Said entries treat, in sailor terms, of how “the Betsy, barque,
Was met in” — longitude exact — “May 25, at dark;”
Or “Sighted land at 10 a.m,” with soundings such and such,
Or “Smith, A.B., from crosstrees fell,” or “Passed screw-steamer, Dutch.”

Aye, round the world, and round the world, where’er his owners will,
His cargo aft to land and leave, his for’ard hold to fill;
Across the seas and o’er the seas, and o’er the seas again,
Through night and morning, clear or cloud, through calm and wind and rain,
She’ll roll along, she’ll pitch along, she ’ll tack, and turn, and drive,
And while her spars still in her stand she’ll come to port alive.
But if her sticks and she should part, and jury-masts should fail,
’Tis said McFee would doff his shirt, and still contrive to sail.

The port is not on charts laid down, nor put on maps, I ween.
Where, in his youth, or in his prime, some time he hath not been.
He’ll talk and tell of Plymouth town, of far Alaskan bays,
Of New Orleans and Puget Sound, Colombo and its ways,
Of arrack drunks, and sam-shu sprees, of Old Kaintucky rye;
But when he comes to talk of girls, be sure that none are by:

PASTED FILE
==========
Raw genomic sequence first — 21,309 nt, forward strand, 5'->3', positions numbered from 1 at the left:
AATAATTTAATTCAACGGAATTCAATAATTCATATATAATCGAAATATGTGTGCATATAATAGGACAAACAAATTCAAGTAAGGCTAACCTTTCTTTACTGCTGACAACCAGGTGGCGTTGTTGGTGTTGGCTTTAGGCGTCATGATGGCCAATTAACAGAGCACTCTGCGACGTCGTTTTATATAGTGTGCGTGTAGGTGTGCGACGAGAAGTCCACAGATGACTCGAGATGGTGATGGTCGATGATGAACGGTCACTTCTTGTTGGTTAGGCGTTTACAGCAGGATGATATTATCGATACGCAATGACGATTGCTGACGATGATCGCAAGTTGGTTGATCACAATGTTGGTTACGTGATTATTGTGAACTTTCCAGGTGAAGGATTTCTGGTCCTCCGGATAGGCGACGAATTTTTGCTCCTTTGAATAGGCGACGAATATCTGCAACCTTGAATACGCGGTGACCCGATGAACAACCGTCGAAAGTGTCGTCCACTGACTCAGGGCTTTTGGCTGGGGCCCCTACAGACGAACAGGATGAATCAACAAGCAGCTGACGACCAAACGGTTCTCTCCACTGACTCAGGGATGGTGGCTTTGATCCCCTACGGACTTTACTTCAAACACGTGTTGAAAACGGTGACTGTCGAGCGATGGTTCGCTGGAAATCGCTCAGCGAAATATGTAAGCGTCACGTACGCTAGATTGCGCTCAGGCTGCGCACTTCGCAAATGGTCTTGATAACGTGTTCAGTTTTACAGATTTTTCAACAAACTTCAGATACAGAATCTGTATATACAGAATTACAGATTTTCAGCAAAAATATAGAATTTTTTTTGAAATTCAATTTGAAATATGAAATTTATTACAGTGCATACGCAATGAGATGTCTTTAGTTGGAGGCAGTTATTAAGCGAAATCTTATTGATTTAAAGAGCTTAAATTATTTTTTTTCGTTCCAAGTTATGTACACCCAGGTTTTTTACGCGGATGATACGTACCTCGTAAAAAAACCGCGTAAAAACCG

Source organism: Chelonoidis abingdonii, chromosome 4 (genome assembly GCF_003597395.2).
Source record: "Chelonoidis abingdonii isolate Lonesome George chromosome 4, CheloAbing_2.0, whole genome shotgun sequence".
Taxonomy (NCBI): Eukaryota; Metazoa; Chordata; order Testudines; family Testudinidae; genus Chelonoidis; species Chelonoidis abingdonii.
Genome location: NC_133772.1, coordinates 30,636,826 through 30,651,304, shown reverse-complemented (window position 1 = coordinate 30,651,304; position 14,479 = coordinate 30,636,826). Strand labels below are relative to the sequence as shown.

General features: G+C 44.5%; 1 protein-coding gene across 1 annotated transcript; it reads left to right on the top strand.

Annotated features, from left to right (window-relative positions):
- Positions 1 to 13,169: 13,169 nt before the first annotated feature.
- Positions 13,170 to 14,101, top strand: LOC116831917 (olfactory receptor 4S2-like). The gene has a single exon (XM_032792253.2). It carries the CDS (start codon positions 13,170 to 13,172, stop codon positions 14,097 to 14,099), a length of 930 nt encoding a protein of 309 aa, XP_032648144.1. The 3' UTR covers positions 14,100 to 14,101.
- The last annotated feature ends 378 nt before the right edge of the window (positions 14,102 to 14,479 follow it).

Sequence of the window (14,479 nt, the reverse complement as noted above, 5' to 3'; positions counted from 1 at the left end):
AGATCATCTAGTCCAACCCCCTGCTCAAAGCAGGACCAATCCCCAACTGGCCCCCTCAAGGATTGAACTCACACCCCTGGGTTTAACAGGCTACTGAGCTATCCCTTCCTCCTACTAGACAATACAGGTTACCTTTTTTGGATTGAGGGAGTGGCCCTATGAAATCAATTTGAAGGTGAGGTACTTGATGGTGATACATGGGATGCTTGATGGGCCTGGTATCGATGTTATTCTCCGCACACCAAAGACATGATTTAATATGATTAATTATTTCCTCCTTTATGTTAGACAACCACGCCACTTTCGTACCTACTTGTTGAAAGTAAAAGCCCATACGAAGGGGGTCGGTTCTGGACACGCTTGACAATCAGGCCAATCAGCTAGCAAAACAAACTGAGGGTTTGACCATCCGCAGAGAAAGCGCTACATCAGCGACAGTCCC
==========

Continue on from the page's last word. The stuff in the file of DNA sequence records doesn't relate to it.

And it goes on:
For sailormen are sailormen — the same right all the way
From Glasgow to the Golden Gate, from Rio to Bombay;
And Neptune rules the rolling deep, but Venus reigns ashore,
So rest assured that Venus is — as Venus was of yore!

A lusty glass of smoky Scotch, and pass the cabin jar;
Here, fill yer pipe with “duty free,” and smell the smell o’tar.
Oh, hear ’em tramp the planks above — “Ey-hey!” they strain and creak —
The music of the blocks, my lads, ’tis good to hear them speak;
But, oh, the sough of swirling seas that from her glide and go,
The song of lone mid-ocean winds, and all the songs ye know!
So roll along, so race along, so tack and turn and drive,
You’ll get a taste o’ sand and weed, or else — come back alive;
You’ll take a swim some stormy night, but not for pleasure’s sake,
Or else, in ninety days from now, a deep long-beer you’ll take!
So pull away and haul away, and let the chanty rise —
’Tis watch and watch for ninety days and nights, and “damn yer eyes!”

’Tis watch and watch when on the poop your skipper takes his stand;
When far behind and low behind and out o’sight the land!
“Sou’-East by East” her course is set, and “Nor’ by East” again,
With every inch o’ canvas on, she cuts the seas amain;
Across the world and round the world and bits o’ port between,
He lives the life that sailors live, McFee of Aberdeen!



Source:
E. J. Brady, The Ways of Many Waters, Melbourne: Thomas C. Lothian, 1909 [first published 1899], pages 61-67

Editor’s notes:
the Cape = the Cape of Good Hope, a rocky promontory on the southern Atlantic coast of South Africa.

Glasgie = Glasgow (a major city in Scotland)

poop = the poop deck of a ship, being on top of the roof of the “after cabin” (stern cabin); from the French “poupe”, itself from the Latin “puppis”, both meaning stern, i.e. the rear of a ship (“stern” was Middle English for “rudder”, from the Old English stīeran, meaning “to steer”)

ween = believe, suppose, think